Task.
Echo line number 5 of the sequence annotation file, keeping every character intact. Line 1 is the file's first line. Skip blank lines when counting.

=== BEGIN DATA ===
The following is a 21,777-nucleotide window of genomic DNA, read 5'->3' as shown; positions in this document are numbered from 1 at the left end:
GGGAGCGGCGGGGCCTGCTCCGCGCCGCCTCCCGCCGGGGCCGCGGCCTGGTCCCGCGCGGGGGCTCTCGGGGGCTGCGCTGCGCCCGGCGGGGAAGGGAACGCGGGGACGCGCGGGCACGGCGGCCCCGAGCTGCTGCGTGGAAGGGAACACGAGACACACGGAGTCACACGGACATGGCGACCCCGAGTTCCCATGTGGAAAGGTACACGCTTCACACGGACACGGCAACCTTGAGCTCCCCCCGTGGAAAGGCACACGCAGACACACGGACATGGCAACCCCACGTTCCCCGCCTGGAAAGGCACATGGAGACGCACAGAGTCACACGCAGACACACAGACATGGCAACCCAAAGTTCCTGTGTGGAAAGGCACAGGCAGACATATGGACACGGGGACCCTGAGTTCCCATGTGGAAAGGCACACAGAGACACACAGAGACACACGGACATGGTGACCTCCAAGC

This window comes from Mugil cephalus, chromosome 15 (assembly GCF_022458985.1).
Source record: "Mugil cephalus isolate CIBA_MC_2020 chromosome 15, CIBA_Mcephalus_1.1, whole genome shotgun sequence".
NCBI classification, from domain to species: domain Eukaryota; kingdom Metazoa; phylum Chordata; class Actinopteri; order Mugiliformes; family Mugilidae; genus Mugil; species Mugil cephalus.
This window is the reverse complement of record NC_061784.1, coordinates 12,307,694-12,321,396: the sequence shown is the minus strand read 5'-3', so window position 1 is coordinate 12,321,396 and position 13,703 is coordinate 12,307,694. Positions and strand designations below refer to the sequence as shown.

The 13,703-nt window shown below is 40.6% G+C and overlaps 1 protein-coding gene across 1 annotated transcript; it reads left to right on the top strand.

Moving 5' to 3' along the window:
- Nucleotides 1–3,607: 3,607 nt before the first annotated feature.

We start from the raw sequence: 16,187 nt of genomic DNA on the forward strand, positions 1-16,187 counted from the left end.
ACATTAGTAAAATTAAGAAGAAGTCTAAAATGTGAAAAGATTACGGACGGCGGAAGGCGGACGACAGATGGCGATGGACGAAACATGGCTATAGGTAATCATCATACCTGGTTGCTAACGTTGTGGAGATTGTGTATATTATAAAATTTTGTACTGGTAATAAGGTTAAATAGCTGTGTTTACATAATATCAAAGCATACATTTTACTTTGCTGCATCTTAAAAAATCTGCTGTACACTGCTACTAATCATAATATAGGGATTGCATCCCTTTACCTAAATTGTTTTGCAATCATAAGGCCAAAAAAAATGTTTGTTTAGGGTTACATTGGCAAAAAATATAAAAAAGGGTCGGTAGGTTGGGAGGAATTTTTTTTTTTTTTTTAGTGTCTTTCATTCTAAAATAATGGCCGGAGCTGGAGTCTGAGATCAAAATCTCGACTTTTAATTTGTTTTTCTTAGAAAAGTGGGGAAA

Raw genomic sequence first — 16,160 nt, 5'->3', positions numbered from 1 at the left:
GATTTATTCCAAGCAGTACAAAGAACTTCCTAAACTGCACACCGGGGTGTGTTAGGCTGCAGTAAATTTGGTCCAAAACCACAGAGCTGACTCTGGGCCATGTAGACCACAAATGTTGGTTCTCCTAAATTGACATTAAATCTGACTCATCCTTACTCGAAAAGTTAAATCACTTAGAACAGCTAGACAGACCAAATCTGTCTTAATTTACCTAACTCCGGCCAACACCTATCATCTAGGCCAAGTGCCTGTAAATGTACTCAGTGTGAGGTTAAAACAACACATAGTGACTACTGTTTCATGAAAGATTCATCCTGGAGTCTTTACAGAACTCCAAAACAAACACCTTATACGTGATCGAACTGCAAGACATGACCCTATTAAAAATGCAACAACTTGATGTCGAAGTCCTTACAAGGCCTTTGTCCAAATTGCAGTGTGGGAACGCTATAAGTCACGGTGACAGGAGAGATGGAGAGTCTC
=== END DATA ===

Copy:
NCBI classification, from domain to species: domain Eukaryota; kingdom Metazoa; phylum Chordata; class Actinopteri; order Mugiliformes; family Mugilidae; genus Mugil; species Mugil cephalus.